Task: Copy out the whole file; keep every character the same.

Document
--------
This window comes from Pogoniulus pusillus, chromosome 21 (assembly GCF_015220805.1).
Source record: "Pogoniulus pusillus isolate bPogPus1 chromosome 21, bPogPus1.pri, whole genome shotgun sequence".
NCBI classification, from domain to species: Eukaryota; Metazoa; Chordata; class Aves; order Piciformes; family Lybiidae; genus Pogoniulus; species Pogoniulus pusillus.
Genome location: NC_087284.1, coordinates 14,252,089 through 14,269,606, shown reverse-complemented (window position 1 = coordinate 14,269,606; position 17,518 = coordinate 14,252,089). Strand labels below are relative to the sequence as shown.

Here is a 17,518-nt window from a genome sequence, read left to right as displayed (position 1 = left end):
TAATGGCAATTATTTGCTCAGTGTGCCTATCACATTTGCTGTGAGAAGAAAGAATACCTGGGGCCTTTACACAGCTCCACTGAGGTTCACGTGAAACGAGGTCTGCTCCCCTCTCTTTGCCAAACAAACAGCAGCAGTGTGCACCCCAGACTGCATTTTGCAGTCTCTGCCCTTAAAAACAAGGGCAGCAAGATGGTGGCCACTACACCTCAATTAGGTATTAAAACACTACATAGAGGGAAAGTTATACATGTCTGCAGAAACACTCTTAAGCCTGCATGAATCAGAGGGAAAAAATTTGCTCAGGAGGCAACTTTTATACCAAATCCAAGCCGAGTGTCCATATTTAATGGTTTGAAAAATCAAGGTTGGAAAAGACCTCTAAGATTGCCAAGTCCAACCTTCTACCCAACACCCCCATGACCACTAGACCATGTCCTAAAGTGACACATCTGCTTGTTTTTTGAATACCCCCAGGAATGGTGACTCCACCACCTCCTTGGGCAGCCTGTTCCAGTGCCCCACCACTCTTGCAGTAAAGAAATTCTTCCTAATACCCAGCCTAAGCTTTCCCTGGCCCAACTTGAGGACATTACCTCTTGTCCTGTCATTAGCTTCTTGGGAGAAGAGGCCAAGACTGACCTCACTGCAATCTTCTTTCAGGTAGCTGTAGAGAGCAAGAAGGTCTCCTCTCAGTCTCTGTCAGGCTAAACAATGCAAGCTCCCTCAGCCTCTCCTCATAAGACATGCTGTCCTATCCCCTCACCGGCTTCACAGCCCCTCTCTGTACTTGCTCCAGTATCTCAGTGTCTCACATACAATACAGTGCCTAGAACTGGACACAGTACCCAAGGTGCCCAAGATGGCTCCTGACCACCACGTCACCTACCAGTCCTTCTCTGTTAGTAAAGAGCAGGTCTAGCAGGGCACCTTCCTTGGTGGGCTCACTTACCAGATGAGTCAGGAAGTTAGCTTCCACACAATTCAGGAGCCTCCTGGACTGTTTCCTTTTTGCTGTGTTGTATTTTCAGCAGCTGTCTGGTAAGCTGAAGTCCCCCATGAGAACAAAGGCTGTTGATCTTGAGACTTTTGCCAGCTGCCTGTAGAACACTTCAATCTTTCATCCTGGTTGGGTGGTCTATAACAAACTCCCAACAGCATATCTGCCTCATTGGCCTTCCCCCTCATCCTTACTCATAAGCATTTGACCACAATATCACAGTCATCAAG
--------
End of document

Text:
This window comes from Pogoniulus pusillus, chromosome 21 (assembly GCF_015220805.1).
Source record: "Pogoniulus pusillus isolate bPogPus1 chromosome 21, bPogPus1.pri, whole genome shotgun sequence".
NCBI classification, from domain to species: Eukaryota; Metazoa; Chordata; class Aves; order Piciformes; family Lybiidae; genus Pogoniulus; species Pogoniulus pusillus.
Genome location: NC_087284.1, coordinates 14,252,089 through 14,269,606, shown reverse-complemented (window position 1 = coordinate 14,269,606; position 17,518 = coordinate 14,252,089). Strand labels below are relative to the sequence as shown.

Here is a 17,518-nt window from a genome sequence, read left to right as displayed (position 1 = left end):
TAATGGCAATTATTTGCTCAGTGTGCCTATCACATTTGCTGTGAGAAGAAAGAATACCTGGGGCCTTTACACAGCTCCACTGAGGTTCACGTGAAACGAGGTCTGCTCCCCTCTCTTTGCCAAACAAACAGCAGCAGTGTGCACCCCAGACTGCATTTTGCAGTCTCTGCCCTTAAAAACAAGGGCAGCAAGATGGTGGCCACTACACCTCAATTAGGTATTAAAACACTACATAGAGGGAAAGTTATACATGTCTGCAGAAACACTCTTAAGCCTGCATGAATCAGAGGGAAAAAATTTGCTCAGGAGGCAACTTTTATACCAAATCCAAGCCGAGTGTCCATATTTAATGGTTTGAAAAATCAAGGTTGGAAAAGACCTCTAAGATTGCCAAGTCCAACCTTCTACCCAACACCCCCATGACCACTAGACCATGTCCTAAAGTGACACATCTGCTTGTTTTTTGAATACCCCCAGGAATGGTGACTCCACCACCTCCTTGGGCAGCCTGTTCCAGTGCCCCACCACTCTTGCAGTAAAGAAATTCTTCCTAATACCCAGCCTAAGCTTTCCCTGGCCCAACTTGAGGACATTACCTCTTGTCCTGTCATTAGCTTCTTGGGAGAAGAGGCCAAGACTGACCTCACTGCAATCTTCTTTCAGGTAGCTGTAGAGAGCAAGAAGGTCTCCTCTCAGTCTCTGTCAGGCTAAACAATGCAAGCTCCCTCAGCCTCTCCTCATAAGACATGCTGTCCTATCCCCTCACCGGCTTCACAGCCCCTCTCTGTACTTGCTCCAGTATCTCAGTGTCTCACATACAATACAGTGCCTAGAACTGGACACAGTACCCAAGGTGCCCAAGATGGCTCCTGACCACCACGTCACCTACCAGTCCTTCTCTGTTAGTAAAGAGCAGGTCTAGCAGGGCACCTTCCTTGGTGGGCTCACTTACCAGATGAGTCAGGAAGTTAGCTTCCACACAATTCAGGAGCCTCCTGGACTGTTTCCTTTTTGCTGTGTTGTATTTTCAGCAGCTGTCTGGTAAGCTGAAGTCCCCCATGAGAACAAAGGCTGTTGATCTTGAGACTTTTGCCAGCTGCCTGTAGAACACTTCAATCTTTCATCCTGGTTGGGTGGTCTATAACAAACTCCCAACAGCATATCTGCCTCATTGGCCTTCCCCCTCATCCTTACTCATAAGCATTTGACCACAATATCACAGTCATCAAG